Over the past 18 months Diary Crest has focused capital investment on the cheese business, opening the Nuneaton packing plant to improve the supply chain feeding the Cathedral City brand.
Dairy Crest is now turning its attention to the liquid milk segment of the business. In its trading update for the nine months ending 31 December, the company said £75m has been set aside over three years for the improvements to the efficiency and infrastructure of its liquid milk dairies.
This money comes in addition to normal replacement capital expenditure and will be funded from cash generated by the business.
Dairy Crest external affairs director Arthur Reeves told DairyReporter.com that the investment plan concerns 4 dairies that pack supermarket milk in the UK.
Reeves said this means new kit, including filling and packing equipment, to improve efficiency and widen capabilities.
Extending the capacity of the company to deliver more sustainable packaging is one aspect of this plan but Reeves said the new equipment should also allow Dairy Crest to explore different ways to pack milk.
But the investment plans are not on the scale of the milk processing expansions envisaged at rivals Arla Foods and Robert Wiseman. Reeves said for Dairy Crest the focus is on efficiency as its liquid milk dairies are already well-invested and well-situated.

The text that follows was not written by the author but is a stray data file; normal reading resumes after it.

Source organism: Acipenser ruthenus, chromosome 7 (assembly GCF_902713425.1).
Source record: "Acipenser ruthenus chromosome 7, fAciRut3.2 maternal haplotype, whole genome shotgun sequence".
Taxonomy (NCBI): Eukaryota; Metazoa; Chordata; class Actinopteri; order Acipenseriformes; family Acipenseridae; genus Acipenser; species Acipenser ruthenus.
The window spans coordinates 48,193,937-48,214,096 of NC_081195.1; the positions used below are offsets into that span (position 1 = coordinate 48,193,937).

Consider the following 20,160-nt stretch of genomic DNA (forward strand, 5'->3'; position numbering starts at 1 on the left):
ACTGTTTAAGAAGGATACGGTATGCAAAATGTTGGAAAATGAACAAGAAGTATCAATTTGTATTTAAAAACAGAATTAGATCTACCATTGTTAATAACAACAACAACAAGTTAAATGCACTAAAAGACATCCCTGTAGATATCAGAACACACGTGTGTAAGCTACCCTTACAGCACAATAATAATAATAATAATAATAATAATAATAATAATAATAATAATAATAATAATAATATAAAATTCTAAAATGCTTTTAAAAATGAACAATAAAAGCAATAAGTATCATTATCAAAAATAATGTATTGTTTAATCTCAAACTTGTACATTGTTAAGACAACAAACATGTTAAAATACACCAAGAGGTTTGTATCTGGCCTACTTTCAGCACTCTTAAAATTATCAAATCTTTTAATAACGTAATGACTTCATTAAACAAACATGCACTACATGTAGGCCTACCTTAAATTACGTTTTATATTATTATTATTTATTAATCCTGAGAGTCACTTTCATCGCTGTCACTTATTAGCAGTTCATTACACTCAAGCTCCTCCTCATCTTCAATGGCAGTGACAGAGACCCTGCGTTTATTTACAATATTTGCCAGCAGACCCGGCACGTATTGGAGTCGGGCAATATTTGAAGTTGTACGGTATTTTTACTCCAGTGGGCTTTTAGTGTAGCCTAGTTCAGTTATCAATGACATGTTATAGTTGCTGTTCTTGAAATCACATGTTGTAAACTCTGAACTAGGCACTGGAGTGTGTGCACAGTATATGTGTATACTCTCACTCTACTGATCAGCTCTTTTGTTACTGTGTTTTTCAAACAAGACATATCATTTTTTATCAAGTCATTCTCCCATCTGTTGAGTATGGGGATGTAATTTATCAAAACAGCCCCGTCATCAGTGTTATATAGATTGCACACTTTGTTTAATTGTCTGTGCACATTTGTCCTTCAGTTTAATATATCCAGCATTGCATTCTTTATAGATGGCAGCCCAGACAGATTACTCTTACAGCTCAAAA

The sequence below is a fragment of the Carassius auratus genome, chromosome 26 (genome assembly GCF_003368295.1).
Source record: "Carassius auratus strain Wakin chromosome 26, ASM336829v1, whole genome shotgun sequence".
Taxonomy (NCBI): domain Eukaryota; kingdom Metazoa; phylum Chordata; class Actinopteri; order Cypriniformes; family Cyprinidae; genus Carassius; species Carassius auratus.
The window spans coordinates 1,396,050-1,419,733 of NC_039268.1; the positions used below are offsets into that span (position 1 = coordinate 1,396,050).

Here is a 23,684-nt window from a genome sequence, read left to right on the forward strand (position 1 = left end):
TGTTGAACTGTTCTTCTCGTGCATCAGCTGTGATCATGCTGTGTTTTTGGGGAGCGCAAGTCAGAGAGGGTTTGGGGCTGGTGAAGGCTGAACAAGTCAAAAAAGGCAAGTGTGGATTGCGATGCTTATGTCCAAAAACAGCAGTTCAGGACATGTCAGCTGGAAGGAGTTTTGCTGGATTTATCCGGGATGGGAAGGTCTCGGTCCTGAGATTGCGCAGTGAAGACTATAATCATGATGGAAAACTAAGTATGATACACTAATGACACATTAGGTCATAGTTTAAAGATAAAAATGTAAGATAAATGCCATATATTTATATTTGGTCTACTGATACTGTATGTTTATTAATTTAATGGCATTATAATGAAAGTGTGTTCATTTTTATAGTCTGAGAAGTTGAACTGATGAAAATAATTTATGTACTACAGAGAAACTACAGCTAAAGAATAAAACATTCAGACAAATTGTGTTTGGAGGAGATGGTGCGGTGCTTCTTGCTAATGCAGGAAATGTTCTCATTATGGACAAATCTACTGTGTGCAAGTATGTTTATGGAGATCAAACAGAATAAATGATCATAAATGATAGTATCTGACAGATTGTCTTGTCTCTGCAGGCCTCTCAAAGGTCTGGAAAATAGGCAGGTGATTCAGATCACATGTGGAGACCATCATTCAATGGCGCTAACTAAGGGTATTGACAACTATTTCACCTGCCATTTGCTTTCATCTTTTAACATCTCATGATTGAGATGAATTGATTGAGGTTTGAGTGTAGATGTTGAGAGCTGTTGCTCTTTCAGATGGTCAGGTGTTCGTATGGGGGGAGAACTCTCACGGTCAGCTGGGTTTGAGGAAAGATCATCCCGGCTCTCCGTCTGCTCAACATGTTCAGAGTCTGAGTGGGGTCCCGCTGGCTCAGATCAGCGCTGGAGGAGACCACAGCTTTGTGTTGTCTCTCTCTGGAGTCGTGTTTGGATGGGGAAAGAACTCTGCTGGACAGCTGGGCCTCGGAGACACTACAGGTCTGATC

CEO Mark Allen said in a statement: “The increased investment in our liquid milk dairies will allow us to drive further cost efficiencies, remain competitive and maintain high levels of service to our customers.”
Dairy Crest revealed the investment plans as it published financial results that included profit figures slightly ahead of expectations thanks to a strong performance in the latest quarter.
For the nine months ending 31 December, sales were down one per cent as a result of lower commodity ingredient sales and a reduction in sales to non-major retailers.
But the decision to focus marketing and sales efforts on five key brands (Cathedral City, Country Life, St Hubert Omega 3, Clover, and Frijj) did bear fruit as sales of these brands were up 10 per cent on last year.